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Howard Collection Now On Line

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    Howard Collection Now On Line

    The first phase of the Howard Collection is now on line. Approximately 750 out of 1765 images are now available for viewing. This first phase is exclusively of Howard built boats, photos taken by Capt. Jim Howard. Please look them over and the the boats' histories and let me know of any mistakes you might find. The next phase will be photos of the Howard family and the final phase will be shipyard scenes.
    go to:
    http://www.digital.library.louisvill...lection/howard
    For some reason when I entered the web address, it changed and didn't come-up correctly. Try hand typing: digital.library.louisville.edu/collections/howard
    (I just tried copying and pasting the above address and it worked perfectly)

    #2
    Excellent job Jim!!

    Here is the link that worked for me:
    Digital Collections : Howard Steamboat Museum Collection

    Comment


      #3
      Jim,

      Hats off to you and to anyone else who worked on this project at HSM. This is truly a monumental undertaking, and one that steamboat lovers and researchers will thank you for doing decades into the future! I had the good fortune to view some of these magnificent images last spring, and was simply spellbound at the clarity, detail, and composition of the photos. This stellar collection is right up there alongside those of the Cincinnati Library and La Crosse's Murphy Library in quality. Plus, many of the images have the special pedigree of being the work of Capt. Jim Howard himself, no slouch when it came to pitcher-takin'. Thanks again for this major contribution to Western Rivers steamboat history.

      Comment


        #4
        Jim, thanks for your tireless work on this project! I'll be utilizing this new resource for my research, as photographic evidence speaks volumes over written assertions. So far, the list of confirmed vessels (packets, towboats, ferries, showboats, etc.) carrying a calliope is at 151, with the number of possible candidates at 232. Let's see if we can't revise those numbers somewhat!

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          #5
          Kudos to Jimmy Reising!

          Indeed, Jimmy deserves not only a long whistle salute, but a set of gilded antlers for his diligent, excellent work with the Howard negatives. Many might not be aware that this collection nearly met oblivion on the night of March 17, 1971 when the Howard Steamboat Museum burned. In a race against time, a quick thinking and dedicated group of volunteers (some were crew members from the BELLE OF LOUISVILLE) converged on the scene and the glass plate negatives were removed from the fire ravaged mansion.

          In the basement of the Jeffersonville Public Library and under the direction of Mr. Lin Caufield (a professional photographer and member of the BELLE operating board) the glass plates were carefully washed in special chemicals and placed in new envelopes, preserving the images for posterity. They now safely reside at the University of Louisville, but are still owned by the museum. The slotted cabinet in which they were filed in Capt. Jim Howard's darkroom is on view in the hallway of the mansion's third floor.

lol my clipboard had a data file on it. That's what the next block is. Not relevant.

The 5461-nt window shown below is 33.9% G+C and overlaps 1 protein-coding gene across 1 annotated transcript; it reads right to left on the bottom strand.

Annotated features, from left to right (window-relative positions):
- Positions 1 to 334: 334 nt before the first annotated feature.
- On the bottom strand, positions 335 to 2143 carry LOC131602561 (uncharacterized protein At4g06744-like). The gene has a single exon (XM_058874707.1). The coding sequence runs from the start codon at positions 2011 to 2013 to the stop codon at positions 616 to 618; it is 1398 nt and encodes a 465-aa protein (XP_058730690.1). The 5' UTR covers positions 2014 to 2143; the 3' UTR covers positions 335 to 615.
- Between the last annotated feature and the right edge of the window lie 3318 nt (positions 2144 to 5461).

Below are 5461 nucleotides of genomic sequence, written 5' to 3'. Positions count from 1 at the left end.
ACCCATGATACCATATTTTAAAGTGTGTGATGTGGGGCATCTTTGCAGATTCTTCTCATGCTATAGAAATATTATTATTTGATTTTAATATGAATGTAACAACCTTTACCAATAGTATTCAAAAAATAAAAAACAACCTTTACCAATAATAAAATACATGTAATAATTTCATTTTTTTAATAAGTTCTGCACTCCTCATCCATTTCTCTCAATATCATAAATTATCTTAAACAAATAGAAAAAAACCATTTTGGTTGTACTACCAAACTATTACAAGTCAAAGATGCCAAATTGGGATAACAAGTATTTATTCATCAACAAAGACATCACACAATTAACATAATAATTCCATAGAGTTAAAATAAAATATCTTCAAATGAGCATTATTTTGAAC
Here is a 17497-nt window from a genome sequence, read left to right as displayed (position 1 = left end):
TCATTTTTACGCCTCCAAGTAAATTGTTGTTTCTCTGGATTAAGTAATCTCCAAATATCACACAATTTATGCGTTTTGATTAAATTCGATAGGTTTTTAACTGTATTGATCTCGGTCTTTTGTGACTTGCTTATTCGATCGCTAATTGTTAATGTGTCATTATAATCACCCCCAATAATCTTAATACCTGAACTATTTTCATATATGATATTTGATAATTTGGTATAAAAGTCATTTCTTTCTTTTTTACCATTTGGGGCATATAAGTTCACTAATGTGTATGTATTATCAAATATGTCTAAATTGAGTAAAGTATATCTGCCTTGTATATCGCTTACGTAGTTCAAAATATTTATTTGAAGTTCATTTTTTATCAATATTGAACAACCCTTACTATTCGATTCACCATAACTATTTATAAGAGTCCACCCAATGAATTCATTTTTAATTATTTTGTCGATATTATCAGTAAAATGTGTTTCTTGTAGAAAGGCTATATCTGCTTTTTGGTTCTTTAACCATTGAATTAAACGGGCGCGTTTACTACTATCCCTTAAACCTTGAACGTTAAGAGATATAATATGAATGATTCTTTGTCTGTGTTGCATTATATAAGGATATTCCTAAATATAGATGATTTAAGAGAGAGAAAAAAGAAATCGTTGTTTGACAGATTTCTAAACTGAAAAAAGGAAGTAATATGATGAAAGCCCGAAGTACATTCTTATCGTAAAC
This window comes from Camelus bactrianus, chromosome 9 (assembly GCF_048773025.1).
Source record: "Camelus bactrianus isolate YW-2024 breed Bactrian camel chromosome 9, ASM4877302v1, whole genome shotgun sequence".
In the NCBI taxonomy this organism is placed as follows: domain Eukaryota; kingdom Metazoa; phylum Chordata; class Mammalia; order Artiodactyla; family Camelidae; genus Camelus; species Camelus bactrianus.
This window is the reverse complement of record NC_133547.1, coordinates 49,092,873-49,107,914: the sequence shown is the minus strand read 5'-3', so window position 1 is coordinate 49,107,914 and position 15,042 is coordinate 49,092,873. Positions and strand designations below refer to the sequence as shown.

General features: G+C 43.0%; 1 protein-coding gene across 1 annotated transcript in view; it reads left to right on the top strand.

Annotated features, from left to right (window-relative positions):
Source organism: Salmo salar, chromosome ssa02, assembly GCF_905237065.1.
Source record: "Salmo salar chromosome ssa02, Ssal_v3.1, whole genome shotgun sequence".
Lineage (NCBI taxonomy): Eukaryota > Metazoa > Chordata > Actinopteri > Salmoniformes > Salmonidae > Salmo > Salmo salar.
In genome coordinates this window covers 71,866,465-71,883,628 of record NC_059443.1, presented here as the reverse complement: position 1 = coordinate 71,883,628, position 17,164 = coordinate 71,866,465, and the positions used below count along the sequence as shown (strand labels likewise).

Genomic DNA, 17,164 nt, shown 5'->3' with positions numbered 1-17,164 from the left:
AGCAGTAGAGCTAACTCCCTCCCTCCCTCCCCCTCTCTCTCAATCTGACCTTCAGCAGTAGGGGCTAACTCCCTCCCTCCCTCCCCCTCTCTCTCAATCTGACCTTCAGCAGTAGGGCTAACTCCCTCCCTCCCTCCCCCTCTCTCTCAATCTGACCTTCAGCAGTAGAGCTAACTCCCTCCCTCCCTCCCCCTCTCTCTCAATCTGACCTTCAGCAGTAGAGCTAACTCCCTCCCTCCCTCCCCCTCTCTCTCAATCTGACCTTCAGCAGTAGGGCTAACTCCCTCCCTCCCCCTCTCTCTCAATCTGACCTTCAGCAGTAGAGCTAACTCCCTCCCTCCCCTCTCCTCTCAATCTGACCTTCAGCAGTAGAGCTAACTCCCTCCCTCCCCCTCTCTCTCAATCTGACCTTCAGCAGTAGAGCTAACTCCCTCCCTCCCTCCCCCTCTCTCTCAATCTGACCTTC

MANY THANKS to Jim for all his wonderful work with this very important collection, which answers many questions about steamboat construction at the Howard yards, the Howard family, the mansion, and all sorts of other fascinating pictures from life at that time. Jimmy is truly our "photo magician" and his efforts are greatly appreciated by all at the museum. I'm sure Capt. Jim and Loretta Howard are smiling down with gratitude as well!

          Comment


            #6
            a 'retired' Reising???

            Obviously Jim has been putting his retirement time to a great use. My thanks to him too, but I can't see Jim wearing gilded antlers, Keith...

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              #7
              What a great way to spend many future evenings! Jim, your work on this is highly appreciated. Also, thanks for making the photos expandable so we can really study them in detail. A really fine web site!
              -Jim Herron

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                #8
                It's already helpful

                Jim: This is wonderful work! It's already helpful in the preservation efforts of the Mamie S. Barrett. I was asked by one of the three shipyards that I'm dealing with to provide photos that would be useful in the reconstruction. I just sent this one off, which will help a great deal in seeing her in her "unfinished form" from 1922. Thanks again - this photo alone will have a positive impact on steamboat preservation efforts. If there are any other photos of the Mamie in the collection, please let me know.

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